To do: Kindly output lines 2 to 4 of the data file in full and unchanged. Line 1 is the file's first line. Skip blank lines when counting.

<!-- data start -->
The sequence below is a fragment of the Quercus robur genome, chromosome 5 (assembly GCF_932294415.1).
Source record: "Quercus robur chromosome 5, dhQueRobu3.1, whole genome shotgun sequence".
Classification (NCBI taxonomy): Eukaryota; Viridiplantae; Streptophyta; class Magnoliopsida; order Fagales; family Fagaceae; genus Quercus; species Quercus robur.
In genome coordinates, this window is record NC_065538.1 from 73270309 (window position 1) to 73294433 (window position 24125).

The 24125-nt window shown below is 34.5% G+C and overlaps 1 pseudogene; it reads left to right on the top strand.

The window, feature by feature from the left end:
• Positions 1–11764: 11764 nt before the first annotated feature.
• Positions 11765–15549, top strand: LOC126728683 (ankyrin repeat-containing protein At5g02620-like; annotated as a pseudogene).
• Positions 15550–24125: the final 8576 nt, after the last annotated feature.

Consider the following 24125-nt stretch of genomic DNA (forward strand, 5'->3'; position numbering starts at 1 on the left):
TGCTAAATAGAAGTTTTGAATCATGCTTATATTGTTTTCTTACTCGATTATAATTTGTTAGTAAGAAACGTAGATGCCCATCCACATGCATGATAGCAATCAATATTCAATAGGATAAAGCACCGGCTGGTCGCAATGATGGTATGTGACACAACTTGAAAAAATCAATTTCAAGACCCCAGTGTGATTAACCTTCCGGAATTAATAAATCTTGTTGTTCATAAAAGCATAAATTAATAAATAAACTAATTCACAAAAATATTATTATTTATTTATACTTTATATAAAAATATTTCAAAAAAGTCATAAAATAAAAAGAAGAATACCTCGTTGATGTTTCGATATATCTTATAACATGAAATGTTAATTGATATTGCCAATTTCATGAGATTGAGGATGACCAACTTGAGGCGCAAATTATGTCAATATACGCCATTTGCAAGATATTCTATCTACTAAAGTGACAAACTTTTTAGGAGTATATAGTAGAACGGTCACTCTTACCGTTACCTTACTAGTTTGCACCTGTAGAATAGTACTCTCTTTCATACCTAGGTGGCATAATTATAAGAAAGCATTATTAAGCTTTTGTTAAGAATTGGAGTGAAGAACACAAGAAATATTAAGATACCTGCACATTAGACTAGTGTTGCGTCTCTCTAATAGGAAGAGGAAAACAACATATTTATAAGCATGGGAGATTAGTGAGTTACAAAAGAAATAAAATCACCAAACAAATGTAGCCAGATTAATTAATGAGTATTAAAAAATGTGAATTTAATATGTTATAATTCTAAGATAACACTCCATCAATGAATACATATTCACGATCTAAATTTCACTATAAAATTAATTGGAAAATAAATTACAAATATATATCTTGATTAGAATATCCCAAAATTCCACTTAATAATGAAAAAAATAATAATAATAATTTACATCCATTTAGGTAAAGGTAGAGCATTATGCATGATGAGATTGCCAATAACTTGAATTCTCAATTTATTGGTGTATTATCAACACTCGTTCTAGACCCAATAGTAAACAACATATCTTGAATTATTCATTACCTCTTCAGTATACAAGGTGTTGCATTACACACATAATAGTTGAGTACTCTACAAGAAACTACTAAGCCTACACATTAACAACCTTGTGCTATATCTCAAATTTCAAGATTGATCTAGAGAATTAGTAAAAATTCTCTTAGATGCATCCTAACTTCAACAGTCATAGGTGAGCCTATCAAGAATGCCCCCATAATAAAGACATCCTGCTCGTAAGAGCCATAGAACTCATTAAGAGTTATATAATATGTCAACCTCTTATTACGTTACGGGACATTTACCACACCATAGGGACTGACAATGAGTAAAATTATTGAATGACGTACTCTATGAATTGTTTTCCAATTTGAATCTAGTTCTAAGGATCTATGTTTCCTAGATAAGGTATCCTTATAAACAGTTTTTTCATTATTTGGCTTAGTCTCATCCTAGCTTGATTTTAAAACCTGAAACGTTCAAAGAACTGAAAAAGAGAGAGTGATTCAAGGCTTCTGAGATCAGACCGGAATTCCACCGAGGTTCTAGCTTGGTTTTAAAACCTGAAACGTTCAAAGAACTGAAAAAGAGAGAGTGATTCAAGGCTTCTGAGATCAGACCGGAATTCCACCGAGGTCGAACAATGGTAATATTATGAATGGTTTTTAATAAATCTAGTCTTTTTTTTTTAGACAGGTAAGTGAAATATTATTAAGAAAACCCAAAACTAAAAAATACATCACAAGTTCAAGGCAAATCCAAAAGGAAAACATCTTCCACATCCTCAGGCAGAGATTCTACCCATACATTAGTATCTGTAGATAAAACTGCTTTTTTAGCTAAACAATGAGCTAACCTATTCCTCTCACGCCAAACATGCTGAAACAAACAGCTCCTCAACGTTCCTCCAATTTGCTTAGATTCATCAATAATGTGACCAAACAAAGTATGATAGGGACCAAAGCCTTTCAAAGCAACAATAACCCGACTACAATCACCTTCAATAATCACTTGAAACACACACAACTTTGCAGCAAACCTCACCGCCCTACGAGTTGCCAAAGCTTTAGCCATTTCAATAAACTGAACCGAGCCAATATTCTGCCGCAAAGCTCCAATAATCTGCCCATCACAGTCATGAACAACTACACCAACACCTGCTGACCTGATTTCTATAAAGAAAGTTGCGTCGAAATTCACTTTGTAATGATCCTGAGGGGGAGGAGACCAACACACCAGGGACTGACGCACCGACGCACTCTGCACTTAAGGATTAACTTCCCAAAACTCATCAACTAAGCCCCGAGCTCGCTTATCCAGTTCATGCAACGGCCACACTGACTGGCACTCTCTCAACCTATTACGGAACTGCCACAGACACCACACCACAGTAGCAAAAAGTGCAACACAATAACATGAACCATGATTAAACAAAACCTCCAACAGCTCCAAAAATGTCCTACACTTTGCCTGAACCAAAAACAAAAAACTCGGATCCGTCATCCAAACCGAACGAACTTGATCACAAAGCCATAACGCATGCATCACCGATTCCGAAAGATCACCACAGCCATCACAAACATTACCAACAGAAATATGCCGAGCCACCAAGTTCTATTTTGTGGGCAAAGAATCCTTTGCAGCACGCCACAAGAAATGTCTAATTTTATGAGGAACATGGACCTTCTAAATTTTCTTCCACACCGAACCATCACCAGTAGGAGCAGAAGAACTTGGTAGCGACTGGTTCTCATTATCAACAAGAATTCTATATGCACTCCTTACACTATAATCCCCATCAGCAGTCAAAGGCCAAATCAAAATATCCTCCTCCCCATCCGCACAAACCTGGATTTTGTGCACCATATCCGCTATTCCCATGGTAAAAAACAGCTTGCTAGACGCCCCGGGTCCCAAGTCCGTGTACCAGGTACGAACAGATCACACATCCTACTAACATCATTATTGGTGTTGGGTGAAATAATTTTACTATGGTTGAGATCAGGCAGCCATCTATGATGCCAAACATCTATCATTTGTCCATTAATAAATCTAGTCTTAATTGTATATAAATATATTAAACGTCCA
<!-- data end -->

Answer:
Source record: "Quercus robur chromosome 5, dhQueRobu3.1, whole genome shotgun sequence".
Classification (NCBI taxonomy): Eukaryota; Viridiplantae; Streptophyta; class Magnoliopsida; order Fagales; family Fagaceae; genus Quercus; species Quercus robur.
In genome coordinates, this window is record NC_065538.1 from 73270309 (window position 1) to 73294433 (window position 24125).